Tesla considers Texas lithium refinery, seeks tax cuts



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Tesla

(TSLA)
Inc (TSLA) is considering setting up a lithium refinery on the Texas Gulf Coast to ensure supplies of key components used in batteries as demand for electric vehicles soars.

A potential battery-grade lithium hydroxide refinery, touted by Tesla as the first of its kind in North America, will process “raw material ore to a condition that is usable for battery production,” the company said in Texas state treasurer. It was stated in the application submitted to the Board of Inspection.

Tesla said its decision to invest in Texas was also based on its ability to receive local property tax relief.

CEO Elon Musk has previously said Tesla may need to enter the mining and refining industries directly on a large scale as lithium prices skyrocket.

Musk has also been vocal about the need for more players in the lithium refining industry. “We can’t lose. We’re licensed to print money,” he said on the company’s second-quarter earnings call.

Securing a stable supply of battery components is considered very important for Tesla, which faces intense competition in the rapidly growing electric vehicle market.

If approved, construction could begin in the fourth quarter of 2022 and reach commercial production by the end of 2024, Tesla said in an application dated Aug. 22.

Under the plan, Tesla will ship finished products from refineries by truck and rail to various Tesla battery manufacturing sites that support the supply chain for heavy-duty and electric vehicle batteries.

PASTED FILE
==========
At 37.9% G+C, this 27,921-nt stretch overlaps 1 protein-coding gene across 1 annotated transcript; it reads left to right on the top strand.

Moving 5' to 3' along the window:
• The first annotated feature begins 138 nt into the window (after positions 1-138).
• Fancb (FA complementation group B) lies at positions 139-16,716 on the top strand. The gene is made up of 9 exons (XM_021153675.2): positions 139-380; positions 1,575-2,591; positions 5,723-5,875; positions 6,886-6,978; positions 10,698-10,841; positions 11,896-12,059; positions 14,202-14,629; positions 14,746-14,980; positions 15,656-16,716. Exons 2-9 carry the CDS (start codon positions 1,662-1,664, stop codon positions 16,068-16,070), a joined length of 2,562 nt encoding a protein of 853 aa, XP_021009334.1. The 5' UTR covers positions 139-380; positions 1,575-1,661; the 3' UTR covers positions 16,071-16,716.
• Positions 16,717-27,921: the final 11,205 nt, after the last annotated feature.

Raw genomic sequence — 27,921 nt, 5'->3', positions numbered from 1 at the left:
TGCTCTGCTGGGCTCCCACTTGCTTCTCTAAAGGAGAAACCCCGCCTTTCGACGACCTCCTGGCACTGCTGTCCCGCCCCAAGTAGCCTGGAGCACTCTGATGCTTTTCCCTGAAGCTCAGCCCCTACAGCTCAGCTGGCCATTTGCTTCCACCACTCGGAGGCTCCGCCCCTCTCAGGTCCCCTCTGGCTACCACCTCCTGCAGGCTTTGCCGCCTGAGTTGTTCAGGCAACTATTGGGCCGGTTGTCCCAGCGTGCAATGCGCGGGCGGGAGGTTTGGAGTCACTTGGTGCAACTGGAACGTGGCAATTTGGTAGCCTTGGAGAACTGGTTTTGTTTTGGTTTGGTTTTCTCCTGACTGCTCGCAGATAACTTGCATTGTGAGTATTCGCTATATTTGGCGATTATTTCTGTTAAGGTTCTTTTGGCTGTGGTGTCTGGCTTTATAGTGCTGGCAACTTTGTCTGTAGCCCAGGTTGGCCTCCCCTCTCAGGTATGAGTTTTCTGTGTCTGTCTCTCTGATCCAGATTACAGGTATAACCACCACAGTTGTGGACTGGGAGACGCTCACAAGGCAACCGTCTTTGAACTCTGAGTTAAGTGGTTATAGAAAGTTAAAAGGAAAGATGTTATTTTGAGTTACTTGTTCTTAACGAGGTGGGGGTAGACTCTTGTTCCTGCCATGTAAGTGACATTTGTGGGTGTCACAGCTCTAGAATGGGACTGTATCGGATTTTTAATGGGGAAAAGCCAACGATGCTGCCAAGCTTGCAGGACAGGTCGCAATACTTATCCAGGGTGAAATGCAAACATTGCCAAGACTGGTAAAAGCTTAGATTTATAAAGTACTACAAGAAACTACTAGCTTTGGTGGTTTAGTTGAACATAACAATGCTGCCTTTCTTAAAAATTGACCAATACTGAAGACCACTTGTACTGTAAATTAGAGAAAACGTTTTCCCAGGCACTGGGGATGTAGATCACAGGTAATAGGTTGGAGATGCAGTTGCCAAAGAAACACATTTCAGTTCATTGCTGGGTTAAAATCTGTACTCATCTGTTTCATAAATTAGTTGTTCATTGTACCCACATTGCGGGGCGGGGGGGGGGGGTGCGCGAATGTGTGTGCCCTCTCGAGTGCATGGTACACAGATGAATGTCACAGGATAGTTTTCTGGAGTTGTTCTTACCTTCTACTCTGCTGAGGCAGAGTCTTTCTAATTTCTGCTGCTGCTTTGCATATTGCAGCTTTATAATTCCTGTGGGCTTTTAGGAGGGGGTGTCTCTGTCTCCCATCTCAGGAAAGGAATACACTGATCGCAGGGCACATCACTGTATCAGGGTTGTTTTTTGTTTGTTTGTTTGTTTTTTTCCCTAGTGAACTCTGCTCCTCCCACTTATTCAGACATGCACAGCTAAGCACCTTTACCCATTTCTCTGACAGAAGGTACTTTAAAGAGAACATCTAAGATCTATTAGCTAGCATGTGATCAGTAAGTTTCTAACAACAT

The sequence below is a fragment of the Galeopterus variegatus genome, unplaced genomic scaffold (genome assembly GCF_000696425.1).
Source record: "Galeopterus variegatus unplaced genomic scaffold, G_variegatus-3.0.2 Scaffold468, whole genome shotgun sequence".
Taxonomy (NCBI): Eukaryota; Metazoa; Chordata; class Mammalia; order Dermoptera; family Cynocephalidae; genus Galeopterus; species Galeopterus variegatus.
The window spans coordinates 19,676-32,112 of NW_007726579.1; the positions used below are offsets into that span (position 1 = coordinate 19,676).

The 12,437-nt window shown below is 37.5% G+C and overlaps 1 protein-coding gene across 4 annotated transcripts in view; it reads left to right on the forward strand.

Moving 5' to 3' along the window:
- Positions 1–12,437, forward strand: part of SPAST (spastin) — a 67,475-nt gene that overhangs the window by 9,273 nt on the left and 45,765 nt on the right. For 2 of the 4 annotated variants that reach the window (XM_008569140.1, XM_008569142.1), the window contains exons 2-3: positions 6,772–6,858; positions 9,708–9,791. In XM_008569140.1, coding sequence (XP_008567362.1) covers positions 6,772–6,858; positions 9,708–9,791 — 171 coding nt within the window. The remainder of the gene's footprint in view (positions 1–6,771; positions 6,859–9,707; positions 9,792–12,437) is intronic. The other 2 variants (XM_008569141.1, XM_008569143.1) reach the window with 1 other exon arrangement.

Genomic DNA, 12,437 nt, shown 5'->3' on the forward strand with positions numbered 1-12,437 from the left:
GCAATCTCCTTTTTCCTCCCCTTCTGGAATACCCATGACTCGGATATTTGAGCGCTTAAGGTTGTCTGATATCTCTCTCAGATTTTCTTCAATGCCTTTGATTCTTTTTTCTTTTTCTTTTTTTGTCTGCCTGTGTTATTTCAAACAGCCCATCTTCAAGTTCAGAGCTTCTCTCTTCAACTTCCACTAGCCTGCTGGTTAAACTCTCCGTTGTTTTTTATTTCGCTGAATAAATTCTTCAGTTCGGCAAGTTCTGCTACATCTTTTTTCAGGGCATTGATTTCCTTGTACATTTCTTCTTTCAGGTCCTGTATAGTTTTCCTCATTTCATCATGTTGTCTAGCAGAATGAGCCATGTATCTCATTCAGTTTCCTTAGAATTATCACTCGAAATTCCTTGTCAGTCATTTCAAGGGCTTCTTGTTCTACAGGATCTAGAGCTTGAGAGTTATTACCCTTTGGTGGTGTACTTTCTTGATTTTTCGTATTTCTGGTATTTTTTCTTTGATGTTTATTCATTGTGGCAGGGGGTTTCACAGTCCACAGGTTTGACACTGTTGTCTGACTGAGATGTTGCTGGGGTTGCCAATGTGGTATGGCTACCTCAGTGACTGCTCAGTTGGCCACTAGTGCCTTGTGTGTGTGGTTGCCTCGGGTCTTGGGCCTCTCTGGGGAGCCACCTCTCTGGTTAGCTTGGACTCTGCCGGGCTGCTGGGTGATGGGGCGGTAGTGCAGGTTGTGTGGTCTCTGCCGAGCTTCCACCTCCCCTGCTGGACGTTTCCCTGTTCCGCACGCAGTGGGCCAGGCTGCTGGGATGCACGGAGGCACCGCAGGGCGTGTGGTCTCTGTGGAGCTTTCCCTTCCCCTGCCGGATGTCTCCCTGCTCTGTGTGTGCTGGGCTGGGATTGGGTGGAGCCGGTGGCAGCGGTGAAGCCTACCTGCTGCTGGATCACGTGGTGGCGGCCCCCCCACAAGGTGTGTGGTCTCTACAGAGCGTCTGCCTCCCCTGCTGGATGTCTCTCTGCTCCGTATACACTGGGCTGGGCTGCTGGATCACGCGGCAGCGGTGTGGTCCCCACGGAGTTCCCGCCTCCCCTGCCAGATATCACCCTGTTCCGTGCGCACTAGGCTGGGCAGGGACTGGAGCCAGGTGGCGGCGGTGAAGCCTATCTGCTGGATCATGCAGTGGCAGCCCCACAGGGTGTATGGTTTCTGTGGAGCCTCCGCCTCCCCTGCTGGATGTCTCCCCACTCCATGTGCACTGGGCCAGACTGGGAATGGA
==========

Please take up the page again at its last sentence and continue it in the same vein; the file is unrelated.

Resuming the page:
Tesla, whose shares rose 1.4% in premarket trading, also said the reagents it uses are less hazardous and produce usable by-products compared to traditional processes.

A surge in demand from the automotive sector has pushed the price of lithium skyrocketing this year. China remains the world’s largest lithium processor, but proposed rival projects in the US and European Union are facing setbacks.

If Tesla’s plans go ahead, Tesla could become the first company in the industry to invest directly in lithium refining as automakers rush to close deals with miners and smelters.

Arpit Agarwal, director of EV-backed venture capital firm Blume Ventures, said: Startups such as Euler Motors and Yulu.

Tesla also stands to benefit from reduced logistics costs and potential incentives from the U.S. government, he added.

Battery makers are also looking to ramp up production in the U.S., which could increase the shift to EVs as the country implements tougher regulations and enhances tax credit eligibility.

Tesla itself signed a five-year supply deal with Australia’s Liontown Resources earlier this year, while rival EV makers Stelantis and BYD are investing in miners around the world.

CATL, the world’s largest battery maker, is also an investor in Lithium Miner.

Source: www.cnn.com

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